Policy support from the Italian government has been a major driver of the country’s solar PV market, and has resulted in rapid growth in the number of solar PV installations. The government has taken the lead in ensuring that incentives are properly formulated to keep costs low, while regulatory processes have been made simpler and less bureaucratic. Italy has had high electricity prices and this has resulted in a smaller premium being paid for solar PV. The introduction of Conta Energia (premium tariffs) programs for solar PV has brought rapid growth to the Italian PV market. The number of solar PV installations in Italy started to grow from the time FiTs were first introduced. However, the program has reached its funding limit and is currently not providing FiTs to newly installed solar PV farms.
Suspension of Incentives to Solar PV industry will Impact the Future Capacity Additions
The Solar PV power market in Spain has grown from 4 MW of cumulative installed capacity in 2001 to 4.7 GW by the year end 2013. The strong policy support from the government in terms of feed-in-tariffs (FITs) has enabled the growth of the solar PV market in the country. The Spanish solar PV market has grown at a dramatic pace with the cumulative installed capacity escalating at a CAGR of over 300% during the period 2005-2008. The Spanish solar PV market added record number of installations in 2008. The remarkable growth observed by the Spanish solar PV Market in the year 2008 resulted in higher government spending for incentives awarded to the solar PV power producers. The increase in fiscal deficit due to incentives made the government in Spain to suspend the tariffs for solar PV in 2013. The impact of debt crisis and lack of supportive incentives for PV is expected to affect the growth of the PV installations during 2014–2025.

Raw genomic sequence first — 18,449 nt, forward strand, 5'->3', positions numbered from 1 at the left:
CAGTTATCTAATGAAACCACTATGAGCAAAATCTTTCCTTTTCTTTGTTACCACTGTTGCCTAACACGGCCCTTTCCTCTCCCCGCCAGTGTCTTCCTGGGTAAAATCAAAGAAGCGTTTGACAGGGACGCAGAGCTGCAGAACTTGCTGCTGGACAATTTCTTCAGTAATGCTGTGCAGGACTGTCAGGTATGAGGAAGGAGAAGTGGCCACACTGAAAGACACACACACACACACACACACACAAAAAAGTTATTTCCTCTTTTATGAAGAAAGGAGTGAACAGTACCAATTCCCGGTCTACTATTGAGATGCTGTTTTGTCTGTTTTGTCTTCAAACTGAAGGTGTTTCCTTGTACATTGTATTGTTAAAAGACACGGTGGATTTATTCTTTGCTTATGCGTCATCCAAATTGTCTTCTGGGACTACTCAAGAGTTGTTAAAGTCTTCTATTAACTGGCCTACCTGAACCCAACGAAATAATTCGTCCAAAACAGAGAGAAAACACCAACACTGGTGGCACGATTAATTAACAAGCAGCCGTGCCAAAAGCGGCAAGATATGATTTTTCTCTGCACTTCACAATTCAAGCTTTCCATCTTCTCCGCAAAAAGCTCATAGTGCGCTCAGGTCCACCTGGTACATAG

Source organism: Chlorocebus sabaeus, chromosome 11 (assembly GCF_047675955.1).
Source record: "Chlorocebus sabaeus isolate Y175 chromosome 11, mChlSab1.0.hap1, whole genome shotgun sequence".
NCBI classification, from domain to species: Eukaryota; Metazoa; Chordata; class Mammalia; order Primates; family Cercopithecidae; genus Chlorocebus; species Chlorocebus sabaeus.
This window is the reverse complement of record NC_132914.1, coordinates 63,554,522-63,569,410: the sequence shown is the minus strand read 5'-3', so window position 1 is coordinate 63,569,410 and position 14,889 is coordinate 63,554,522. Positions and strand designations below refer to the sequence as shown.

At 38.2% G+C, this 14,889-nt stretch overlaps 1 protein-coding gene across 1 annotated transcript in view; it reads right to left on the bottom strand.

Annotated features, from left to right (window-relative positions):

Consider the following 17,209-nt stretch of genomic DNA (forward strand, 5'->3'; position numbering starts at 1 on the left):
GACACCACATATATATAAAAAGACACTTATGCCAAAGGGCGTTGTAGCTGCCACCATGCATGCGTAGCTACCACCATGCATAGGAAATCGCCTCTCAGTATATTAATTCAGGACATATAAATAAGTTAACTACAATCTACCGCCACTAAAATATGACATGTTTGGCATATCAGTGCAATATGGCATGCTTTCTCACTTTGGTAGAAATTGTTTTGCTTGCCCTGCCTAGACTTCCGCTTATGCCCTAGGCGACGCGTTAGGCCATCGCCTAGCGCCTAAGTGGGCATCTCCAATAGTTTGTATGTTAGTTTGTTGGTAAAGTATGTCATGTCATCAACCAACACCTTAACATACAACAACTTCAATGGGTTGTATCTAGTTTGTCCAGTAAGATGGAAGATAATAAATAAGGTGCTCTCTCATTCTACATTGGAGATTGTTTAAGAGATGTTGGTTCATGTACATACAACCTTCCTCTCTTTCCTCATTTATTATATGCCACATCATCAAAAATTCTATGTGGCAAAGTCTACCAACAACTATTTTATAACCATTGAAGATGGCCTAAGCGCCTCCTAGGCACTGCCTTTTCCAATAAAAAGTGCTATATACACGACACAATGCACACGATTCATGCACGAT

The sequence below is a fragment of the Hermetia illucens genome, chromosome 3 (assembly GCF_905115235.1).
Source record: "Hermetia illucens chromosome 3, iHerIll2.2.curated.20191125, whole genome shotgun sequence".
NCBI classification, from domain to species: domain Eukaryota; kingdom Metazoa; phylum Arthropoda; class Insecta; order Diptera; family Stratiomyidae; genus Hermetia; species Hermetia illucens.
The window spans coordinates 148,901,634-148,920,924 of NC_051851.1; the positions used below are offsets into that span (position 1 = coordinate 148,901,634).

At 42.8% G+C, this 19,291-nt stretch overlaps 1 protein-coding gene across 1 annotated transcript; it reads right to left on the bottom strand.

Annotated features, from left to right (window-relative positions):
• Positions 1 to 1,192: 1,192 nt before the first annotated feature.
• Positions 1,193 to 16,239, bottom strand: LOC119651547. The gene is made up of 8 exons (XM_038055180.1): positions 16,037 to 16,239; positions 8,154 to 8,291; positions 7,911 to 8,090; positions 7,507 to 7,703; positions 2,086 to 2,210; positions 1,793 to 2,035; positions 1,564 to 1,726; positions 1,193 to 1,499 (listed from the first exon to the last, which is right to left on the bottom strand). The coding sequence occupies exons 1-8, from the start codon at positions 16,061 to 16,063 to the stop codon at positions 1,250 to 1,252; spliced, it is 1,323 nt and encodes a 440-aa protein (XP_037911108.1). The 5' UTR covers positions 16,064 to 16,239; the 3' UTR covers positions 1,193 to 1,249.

Feed-in Tariff is a major Driver of German Renewable Energy Market
Policy support from the German government has been a major driver of the country’s solar Photovoltaic (PV) market, and has resulted in rapid growth in the number of solar PV installations there. The key driving factor for increases in installations is the Renewable Energy Act (Erneuerbare-Energien-Gesetz, EEG), which was amended in 2004, 2009, 2010, 2012 and 2013. In addition to the EEG, the growth of the German PV market can be attributed to the high level of capital subsidies provided by the German government.
UK focusing on Renewable Energy Sources to Reduce Carbon Emissions
The UK has recognized the importance of developing the renewable sector in order to reduce carbon emissions and respond to the problem of depleting fossil fuel reserves. The UK aims to cut its emissions by 34% by 2020 and 80% by 2050 compared with 1990 levels. Additionally, as part of its EU obligations, it has a target share of 15% of renewables in the gross final consumption of energy in 2020. In order to achieve these targets, the government has started promoting renewables through a significant amount of financial support in the form of subsidies, active R&D, government-sponsored loans, and tax allowances.
At regional level, governments have announced separate targets for the development of renewable energy. The Scottish government has announced that 100% of its power supply will be produced from renewable energy sources by 2020. In Northern Ireland, targets have been set for the procurement of 40% of power supply and 10% of heat from renewable sources by 2020. The Welsh government estimates that twice the amount of power consumed in Wales can be procured from renewable sources by 2025.